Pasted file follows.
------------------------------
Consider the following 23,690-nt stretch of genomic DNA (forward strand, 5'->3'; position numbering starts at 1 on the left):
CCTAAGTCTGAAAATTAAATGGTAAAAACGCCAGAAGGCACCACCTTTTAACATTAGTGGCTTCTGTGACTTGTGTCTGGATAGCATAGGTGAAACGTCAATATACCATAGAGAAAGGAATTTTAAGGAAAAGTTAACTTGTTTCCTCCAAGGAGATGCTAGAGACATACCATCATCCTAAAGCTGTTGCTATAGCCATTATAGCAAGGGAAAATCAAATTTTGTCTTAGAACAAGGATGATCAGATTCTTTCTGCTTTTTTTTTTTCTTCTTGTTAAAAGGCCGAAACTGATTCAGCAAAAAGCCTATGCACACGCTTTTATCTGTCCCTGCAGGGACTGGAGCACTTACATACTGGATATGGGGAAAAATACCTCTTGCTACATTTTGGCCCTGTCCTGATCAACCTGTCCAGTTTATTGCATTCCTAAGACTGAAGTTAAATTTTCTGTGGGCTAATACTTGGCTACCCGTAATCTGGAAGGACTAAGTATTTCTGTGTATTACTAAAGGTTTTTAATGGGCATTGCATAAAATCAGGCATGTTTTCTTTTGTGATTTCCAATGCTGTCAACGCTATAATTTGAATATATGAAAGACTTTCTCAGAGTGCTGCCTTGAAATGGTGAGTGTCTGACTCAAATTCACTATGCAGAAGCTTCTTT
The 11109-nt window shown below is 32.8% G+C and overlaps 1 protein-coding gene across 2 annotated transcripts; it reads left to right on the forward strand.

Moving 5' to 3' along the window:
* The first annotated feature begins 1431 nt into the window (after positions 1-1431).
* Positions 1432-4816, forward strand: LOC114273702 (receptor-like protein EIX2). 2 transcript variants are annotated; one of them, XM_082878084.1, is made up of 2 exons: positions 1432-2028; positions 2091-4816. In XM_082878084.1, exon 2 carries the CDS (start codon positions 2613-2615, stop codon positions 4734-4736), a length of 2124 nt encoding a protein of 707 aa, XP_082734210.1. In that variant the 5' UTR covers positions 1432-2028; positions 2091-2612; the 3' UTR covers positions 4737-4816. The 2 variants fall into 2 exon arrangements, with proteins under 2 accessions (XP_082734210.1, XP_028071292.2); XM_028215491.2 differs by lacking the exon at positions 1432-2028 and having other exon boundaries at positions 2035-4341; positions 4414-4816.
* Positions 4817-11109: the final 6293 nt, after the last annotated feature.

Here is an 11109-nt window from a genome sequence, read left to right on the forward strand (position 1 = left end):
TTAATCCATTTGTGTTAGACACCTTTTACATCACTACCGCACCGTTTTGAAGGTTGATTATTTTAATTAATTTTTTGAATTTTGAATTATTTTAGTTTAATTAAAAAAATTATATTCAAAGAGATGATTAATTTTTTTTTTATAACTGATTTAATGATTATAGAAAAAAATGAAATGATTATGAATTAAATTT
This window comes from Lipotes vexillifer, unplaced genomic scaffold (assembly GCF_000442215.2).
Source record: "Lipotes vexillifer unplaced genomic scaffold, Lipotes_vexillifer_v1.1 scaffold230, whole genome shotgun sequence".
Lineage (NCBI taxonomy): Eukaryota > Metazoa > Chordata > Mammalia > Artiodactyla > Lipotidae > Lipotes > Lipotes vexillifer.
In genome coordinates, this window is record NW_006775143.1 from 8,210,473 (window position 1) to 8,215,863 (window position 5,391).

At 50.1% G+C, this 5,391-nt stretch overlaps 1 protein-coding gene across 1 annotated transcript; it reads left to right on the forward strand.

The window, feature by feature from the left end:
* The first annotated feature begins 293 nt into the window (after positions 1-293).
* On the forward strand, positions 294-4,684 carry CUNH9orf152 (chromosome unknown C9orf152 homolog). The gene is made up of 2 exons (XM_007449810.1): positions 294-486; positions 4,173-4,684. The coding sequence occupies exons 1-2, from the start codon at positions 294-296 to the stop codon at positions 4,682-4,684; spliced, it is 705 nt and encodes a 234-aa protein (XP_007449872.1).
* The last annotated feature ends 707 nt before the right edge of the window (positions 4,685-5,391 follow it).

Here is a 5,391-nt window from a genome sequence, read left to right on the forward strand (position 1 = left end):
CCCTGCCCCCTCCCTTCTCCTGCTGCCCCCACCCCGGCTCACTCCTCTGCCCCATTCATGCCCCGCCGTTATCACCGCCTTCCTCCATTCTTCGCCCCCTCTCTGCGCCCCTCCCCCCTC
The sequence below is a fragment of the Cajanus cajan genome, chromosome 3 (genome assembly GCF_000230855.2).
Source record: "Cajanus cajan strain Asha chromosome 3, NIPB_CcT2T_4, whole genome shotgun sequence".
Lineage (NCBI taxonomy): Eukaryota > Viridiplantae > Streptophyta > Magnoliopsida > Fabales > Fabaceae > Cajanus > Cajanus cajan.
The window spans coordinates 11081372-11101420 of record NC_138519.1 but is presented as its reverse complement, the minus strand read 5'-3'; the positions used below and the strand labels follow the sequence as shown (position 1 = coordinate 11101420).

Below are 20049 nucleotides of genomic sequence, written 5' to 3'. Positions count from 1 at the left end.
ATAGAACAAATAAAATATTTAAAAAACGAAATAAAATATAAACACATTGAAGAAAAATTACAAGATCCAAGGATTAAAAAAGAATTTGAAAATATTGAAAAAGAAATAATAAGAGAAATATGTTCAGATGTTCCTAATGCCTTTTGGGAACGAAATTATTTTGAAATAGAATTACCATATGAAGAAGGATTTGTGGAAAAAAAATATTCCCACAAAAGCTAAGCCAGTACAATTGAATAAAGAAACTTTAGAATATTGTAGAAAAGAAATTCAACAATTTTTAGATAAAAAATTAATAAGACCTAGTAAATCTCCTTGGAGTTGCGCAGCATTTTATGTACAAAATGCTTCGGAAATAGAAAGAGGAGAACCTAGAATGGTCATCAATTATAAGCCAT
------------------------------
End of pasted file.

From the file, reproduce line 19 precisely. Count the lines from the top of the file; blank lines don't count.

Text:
Here is a 5,391-nt window from a genome sequence, read left to right on the forward strand (position 1 = left end):